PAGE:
This article is part of our Final Four Preview series.
Villanova Wildcats, East Region No. 1 Seed
Backcourt: Guards lead the way for the Wildcats, who rank first in offensive efficiency and second in effective field goal percentage per KenPom, and 15th in 3-point shooting at 40.0 percent. Jalen Brunson (19.2 ppg, 3.1 rpg, 4.6 apg) is the team's leading scorer, while Mikal Bridges (17.8 ppg, 5.4 rpg, 1.8 apg) is the team's 1b option. Donte DiVincenzo (12.9 ppg, 4.7 rpg, 3.5 apg) and Phil Booth (10.3 ppg, 3.2 rpg, 2.9 apg) round out a four-man rotation. DiVincenzo is the "worst" free throw shooter of the quartet, connecting at a 71 percent clip, making it difficult for teams to come from behind in late game situations as the 'Cats don't miss many freebies. Their ability to rebound is less talked about, but arguably as important as their perimeter shooting abilities, as glass work is a true team effort.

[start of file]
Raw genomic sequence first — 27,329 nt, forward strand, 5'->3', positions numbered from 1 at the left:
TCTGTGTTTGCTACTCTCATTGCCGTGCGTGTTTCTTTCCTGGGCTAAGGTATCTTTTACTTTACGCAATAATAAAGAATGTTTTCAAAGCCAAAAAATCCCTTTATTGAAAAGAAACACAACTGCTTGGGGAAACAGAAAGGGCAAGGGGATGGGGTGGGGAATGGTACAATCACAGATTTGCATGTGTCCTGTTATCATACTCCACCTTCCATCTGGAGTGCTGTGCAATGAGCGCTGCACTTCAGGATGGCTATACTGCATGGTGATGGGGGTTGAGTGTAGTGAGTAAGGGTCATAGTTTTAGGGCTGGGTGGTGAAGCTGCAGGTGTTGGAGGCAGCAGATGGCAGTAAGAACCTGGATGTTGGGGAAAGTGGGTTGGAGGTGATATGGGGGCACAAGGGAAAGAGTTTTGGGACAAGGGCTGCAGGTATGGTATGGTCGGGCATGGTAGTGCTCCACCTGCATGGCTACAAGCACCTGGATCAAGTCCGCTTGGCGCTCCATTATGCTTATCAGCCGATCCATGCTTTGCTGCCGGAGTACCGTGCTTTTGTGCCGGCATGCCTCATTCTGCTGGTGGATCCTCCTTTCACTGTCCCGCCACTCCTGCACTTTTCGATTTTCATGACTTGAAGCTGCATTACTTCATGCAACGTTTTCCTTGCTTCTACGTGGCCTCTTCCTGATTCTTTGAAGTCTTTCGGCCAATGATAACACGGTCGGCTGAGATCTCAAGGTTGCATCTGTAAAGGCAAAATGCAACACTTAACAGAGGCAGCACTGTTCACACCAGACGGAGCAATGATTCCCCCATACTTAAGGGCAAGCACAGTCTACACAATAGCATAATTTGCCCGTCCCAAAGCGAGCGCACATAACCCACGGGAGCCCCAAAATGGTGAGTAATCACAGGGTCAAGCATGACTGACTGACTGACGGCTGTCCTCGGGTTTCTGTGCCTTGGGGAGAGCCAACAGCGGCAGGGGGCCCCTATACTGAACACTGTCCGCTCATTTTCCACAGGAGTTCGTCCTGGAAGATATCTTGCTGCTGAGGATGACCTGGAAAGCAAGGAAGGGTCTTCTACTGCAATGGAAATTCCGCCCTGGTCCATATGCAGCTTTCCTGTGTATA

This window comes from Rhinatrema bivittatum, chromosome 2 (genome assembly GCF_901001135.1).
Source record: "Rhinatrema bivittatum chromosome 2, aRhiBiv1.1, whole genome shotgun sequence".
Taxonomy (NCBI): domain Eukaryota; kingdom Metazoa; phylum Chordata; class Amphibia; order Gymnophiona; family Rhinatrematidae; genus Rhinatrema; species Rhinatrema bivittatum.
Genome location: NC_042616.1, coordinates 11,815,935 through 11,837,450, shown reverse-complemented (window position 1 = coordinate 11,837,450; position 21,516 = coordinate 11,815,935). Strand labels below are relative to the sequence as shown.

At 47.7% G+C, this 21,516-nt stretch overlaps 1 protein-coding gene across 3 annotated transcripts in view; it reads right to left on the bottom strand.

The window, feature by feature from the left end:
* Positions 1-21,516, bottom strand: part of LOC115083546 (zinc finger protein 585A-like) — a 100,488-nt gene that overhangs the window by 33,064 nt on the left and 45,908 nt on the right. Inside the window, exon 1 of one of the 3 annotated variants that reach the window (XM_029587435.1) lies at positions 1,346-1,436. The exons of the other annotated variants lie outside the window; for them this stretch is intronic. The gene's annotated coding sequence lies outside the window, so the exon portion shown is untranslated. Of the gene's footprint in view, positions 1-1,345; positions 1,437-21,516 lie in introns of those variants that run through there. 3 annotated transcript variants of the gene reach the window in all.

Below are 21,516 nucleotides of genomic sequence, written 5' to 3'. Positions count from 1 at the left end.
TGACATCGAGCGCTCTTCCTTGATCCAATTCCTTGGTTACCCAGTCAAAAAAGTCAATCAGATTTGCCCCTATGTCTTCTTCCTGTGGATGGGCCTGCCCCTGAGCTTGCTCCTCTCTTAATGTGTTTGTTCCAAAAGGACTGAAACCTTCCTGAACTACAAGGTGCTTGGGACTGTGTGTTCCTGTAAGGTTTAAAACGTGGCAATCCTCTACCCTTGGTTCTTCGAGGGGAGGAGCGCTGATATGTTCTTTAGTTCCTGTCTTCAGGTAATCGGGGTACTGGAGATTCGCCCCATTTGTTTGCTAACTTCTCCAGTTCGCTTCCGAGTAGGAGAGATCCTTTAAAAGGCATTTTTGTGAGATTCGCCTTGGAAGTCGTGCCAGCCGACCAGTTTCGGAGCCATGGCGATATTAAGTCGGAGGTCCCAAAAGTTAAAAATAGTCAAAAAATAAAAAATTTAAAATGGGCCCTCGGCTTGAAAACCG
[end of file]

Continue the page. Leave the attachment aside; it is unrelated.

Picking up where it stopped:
Frontcourt: Not strong in numbers, Villanova's front court is essentially a two-man rotation of Omari Spellman (10.8 ppg, 7.8 rpg) and Eric Paschall (10.3 ppg, 5.3 rpg, 2.2 apg). Both stand at 6-foot-9 and hover around 250 pounds, giving the 'Cats some bulk down low. Depth is an obvious concern, even with Villanova often running four-guard sets. While cold shooting helped explain some of Texas Tech's second half success in the Elite 8, a large portion of their surge after halftime came with Spellman on the bench due to foul trouble. To Villanova's favor is that Kansas also plays a four-guard